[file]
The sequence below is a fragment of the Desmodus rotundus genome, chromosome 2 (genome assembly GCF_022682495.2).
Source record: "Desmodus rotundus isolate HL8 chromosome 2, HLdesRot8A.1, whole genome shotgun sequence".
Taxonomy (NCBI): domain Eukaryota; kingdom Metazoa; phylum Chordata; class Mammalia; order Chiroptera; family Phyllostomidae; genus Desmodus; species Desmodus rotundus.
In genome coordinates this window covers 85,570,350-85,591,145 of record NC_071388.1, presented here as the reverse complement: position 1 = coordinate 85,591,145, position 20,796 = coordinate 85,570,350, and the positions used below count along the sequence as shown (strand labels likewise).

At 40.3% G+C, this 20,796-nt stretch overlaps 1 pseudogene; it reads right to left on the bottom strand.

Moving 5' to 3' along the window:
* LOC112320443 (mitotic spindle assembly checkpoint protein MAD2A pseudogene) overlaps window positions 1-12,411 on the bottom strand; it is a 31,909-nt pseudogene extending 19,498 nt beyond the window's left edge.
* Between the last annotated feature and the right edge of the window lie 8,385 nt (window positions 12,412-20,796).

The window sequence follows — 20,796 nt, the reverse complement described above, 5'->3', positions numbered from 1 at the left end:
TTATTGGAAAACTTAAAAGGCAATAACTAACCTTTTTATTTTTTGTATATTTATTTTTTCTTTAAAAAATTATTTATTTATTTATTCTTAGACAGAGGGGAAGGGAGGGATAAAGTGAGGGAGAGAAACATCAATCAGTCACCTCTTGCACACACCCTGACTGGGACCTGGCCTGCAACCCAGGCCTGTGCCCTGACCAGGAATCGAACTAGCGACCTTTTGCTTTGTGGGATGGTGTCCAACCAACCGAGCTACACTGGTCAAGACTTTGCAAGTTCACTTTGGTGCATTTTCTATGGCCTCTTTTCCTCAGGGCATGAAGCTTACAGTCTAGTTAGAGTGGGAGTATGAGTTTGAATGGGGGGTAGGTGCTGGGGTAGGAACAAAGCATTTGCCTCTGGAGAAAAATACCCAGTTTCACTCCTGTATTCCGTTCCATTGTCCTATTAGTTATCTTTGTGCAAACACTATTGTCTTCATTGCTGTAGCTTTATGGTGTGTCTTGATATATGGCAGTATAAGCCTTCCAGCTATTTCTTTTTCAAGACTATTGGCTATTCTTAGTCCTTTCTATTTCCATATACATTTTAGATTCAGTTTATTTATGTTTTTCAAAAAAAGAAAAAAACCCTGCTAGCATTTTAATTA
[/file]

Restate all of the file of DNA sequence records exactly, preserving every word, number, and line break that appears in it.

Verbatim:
The sequence below is a fragment of the Desmodus rotundus genome, chromosome 2 (genome assembly GCF_022682495.2).
Source record: "Desmodus rotundus isolate HL8 chromosome 2, HLdesRot8A.1, whole genome shotgun sequence".
Taxonomy (NCBI): domain Eukaryota; kingdom Metazoa; phylum Chordata; class Mammalia; order Chiroptera; family Phyllostomidae; genus Desmodus; species Desmodus rotundus.
In genome coordinates this window covers 85,570,350-85,591,145 of record NC_071388.1, presented here as the reverse complement: position 1 = coordinate 85,591,145, position 20,796 = coordinate 85,570,350, and the positions used below count along the sequence as shown (strand labels likewise).

At 40.3% G+C, this 20,796-nt stretch overlaps 1 pseudogene; it reads right to left on the bottom strand.

Moving 5' to 3' along the window:
* LOC112320443 (mitotic spindle assembly checkpoint protein MAD2A pseudogene) overlaps window positions 1-12,411 on the bottom strand; it is a 31,909-nt pseudogene extending 19,498 nt beyond the window's left edge.
* Between the last annotated feature and the right edge of the window lie 8,385 nt (window positions 12,412-20,796).

The window sequence follows — 20,796 nt, the reverse complement described above, 5'->3', positions numbered from 1 at the left end:
TTATTGGAAAACTTAAAAGGCAATAACTAACCTTTTTATTTTTTGTATATTTATTTTTTCTTTAAAAAATTATTTATTTATTTATTCTTAGACAGAGGGGAAGGGAGGGATAAAGTGAGGGAGAGAAACATCAATCAGTCACCTCTTGCACACACCCTGACTGGGACCTGGCCTGCAACCCAGGCCTGTGCCCTGACCAGGAATCGAACTAGCGACCTTTTGCTTTGTGGGATGGTGTCCAACCAACCGAGCTACACTGGTCAAGACTTTGCAAGTTCACTTTGGTGCATTTTCTATGGCCTCTTTTCCTCAGGGCATGAAGCTTACAGTCTAGTTAGAGTGGGAGTATGAGTTTGAATGGGGGGTAGGTGCTGGGGTAGGAACAAAGCATTTGCCTCTGGAGAAAAATACCCAGTTTCACTCCTGTATTCCGTTCCATTGTCCTATTAGTTATCTTTGTGCAAACACTATTGTCTTCATTGCTGTAGCTTTATGGTGTGTCTTGATATATGGCAGTATAAGCCTTCCAGCTATTTCTTTTTCAAGACTATTGGCTATTCTTAGTCCTTTCTATTTCCATATACATTTTAGATTCAGTTTATTTATGTTTTTCAAAAAAAGAAAAAAACCCTGCTAGCATTTTAATTA